Liability insurance can help protect your ministry if someone is injured or suffers a loss connected to ministry activities — on or off your property. It can also help defend you if you or the people working in your ministry are sued, whether the suit arises out of injury to people or damage to property.
Coverage typically includes the cost of defending you in court — and any court awards or settlements — up to the limits of your policy.
What are Coverage Limits?
Liability limits determine the maximum amount that an insurer will pay on behalf of a ministry and its covered individuals if a liability claim is made. Michael Allison, chief counsel for Brotherhood Mutual, encourages you to look at the following four factors when selecting liability limits:
The likelihood of loss
The ministry's assets
The likely damages a court would award for a loss
The ministry’s “appetite for risk”
Four Factors to Consider
Let’s look at these four factors, recognizing that determining proper liability insurance limits isn’t an exact science. The extent to which your liability limits are sufficient will depend on the details of a specific loss and whether a plaintiff's attorney seeks to recover more funds than your insurance policy provides.
1. The likelihood of loss
Your ministry’s probability of getting sued depends on the scope of activities you offer, the number of participants, and how well you manage risks.
Let’s say that your ministry offers child, youth, and teen activities. Your chance of facing a sexual abuse claim rises in proportion to the number of young people involved in the ministry and the extent of programming. You can reduce the likelihood of loss in your ministry with a sound child protection program that includes both worker screening and appropriate supervision. Even if your program doesn’t prevent a loss, it can significantly reduce its claim value. Another activity that can decrease the likelihood of loss is regular safety inspections of your property.
Keep in mind that even a low level of ministry activity and great risk management preparation doesn’t mean that all losses will be eliminated. It simply means that the odds of a loss are reduced.
2. The ministry’s assets
A plaintiff’s attorney typically won’t pursue a liability claim beyond insurance proceeds if the ministry has no significant assets. Attorneys typically look for easy money, even when a claim involves clear liability. There is an exception, however, to this general rule. If a claim involves clear liability, damages greater than the insurance limits, and the ministry holds relatively liquid assets, a plaintiff’s attorney might be motivated to go after these assets. The greater your ministry’s liquid assets, the more likely it is that an attorney will seek additional funds.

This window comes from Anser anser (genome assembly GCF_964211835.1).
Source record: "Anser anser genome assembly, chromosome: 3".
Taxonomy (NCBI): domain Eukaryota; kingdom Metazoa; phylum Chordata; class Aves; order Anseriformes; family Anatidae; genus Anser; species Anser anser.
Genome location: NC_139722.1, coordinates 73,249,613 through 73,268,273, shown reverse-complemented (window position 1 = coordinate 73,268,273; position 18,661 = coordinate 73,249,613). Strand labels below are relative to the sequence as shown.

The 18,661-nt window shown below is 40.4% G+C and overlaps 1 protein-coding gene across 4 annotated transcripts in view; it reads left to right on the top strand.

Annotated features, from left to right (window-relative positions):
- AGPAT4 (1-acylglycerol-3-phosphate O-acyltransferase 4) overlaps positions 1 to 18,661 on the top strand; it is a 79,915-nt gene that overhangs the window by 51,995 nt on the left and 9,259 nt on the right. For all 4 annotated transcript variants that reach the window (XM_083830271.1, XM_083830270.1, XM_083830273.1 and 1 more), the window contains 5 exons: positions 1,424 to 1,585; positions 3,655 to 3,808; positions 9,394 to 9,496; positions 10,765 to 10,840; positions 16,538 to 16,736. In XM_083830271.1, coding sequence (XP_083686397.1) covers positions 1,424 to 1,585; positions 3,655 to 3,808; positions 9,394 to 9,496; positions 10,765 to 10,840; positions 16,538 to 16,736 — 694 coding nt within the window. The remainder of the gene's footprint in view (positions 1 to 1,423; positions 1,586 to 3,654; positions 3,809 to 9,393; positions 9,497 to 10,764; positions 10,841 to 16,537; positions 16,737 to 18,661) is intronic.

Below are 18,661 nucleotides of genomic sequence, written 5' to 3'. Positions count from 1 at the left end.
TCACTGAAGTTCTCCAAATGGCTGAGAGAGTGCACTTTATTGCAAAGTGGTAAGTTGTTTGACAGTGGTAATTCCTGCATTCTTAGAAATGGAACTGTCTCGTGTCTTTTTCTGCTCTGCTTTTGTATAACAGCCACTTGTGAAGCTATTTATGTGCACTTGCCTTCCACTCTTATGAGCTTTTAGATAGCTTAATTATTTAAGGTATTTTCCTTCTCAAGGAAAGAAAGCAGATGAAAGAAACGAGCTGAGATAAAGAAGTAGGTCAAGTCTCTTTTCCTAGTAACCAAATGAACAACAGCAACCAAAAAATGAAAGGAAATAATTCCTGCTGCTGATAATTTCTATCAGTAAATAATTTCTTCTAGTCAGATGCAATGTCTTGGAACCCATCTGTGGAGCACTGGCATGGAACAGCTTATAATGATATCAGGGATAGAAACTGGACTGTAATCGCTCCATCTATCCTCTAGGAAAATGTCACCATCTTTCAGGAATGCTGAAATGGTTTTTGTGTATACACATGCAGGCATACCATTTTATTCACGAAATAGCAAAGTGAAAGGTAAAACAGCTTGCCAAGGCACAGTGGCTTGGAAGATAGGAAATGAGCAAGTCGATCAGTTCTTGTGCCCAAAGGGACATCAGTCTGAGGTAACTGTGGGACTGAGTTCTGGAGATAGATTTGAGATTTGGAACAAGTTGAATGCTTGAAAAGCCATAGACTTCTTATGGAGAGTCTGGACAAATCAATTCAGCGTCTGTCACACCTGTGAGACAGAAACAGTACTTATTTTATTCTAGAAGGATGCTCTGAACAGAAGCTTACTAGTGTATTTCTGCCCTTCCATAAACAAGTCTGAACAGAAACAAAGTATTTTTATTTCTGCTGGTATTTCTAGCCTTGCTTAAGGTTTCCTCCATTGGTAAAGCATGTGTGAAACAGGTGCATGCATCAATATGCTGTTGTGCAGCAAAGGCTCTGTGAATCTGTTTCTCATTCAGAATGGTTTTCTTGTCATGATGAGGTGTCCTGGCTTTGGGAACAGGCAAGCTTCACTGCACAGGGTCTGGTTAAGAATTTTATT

3. The likely damages a court would award for a loss
A number of factors can affect court awards. Juries typically award higher amounts when foreseeable losses lead to significant injury. In addition, juries in some cities or regions are more prone to award higher damages than in others. When selecting liability limits, it’s a good idea to check with a local attorney to gauge the “judicial environment” in your area. The less favorable the judicial environment, the more likely it is that higher awards will be granted, and the greater the need for higher liability limits. It’s also important that your ministry takes safety seriously. This ties closely to the first factor: likelihood of loss. Having a sound risk management program at your ministry will reduce not only losses but also their claim value.
4. The ministry’s “appetite for risk”
Everyone has a differing view of risk. If your ministry is conservative, you may desire higher limits even though you’ve taken every precaution and have little in the way of liquid assets. Ministry leaders may simply sleep better at night knowing that higher liability limits are in place. Other ministries would rather pay less for liability insurance, maintain lower limits, and bear a greater risk that a claim will exceed the limit selected. Neither approach is right or wrong; it's just a matter of how decision-makers within the ministry view the risk of loss.
How to Decide?
It’s a good idea to discuss the insurance options you're considering with an independent agent who has experience working with ministries. A qualified agent can advise your ministry about the types of insurance required by law and how adjusting the liability limits can raise or lower your costs. Your agent can also explain the benefits of insurance coverage for such risks as employment practices liability, sexual acts liability, and directors and officers liability. Working with an experienced church insurance agent can help you to determine the liability coverage and limits that are right for you.
Updated November 14, 2019
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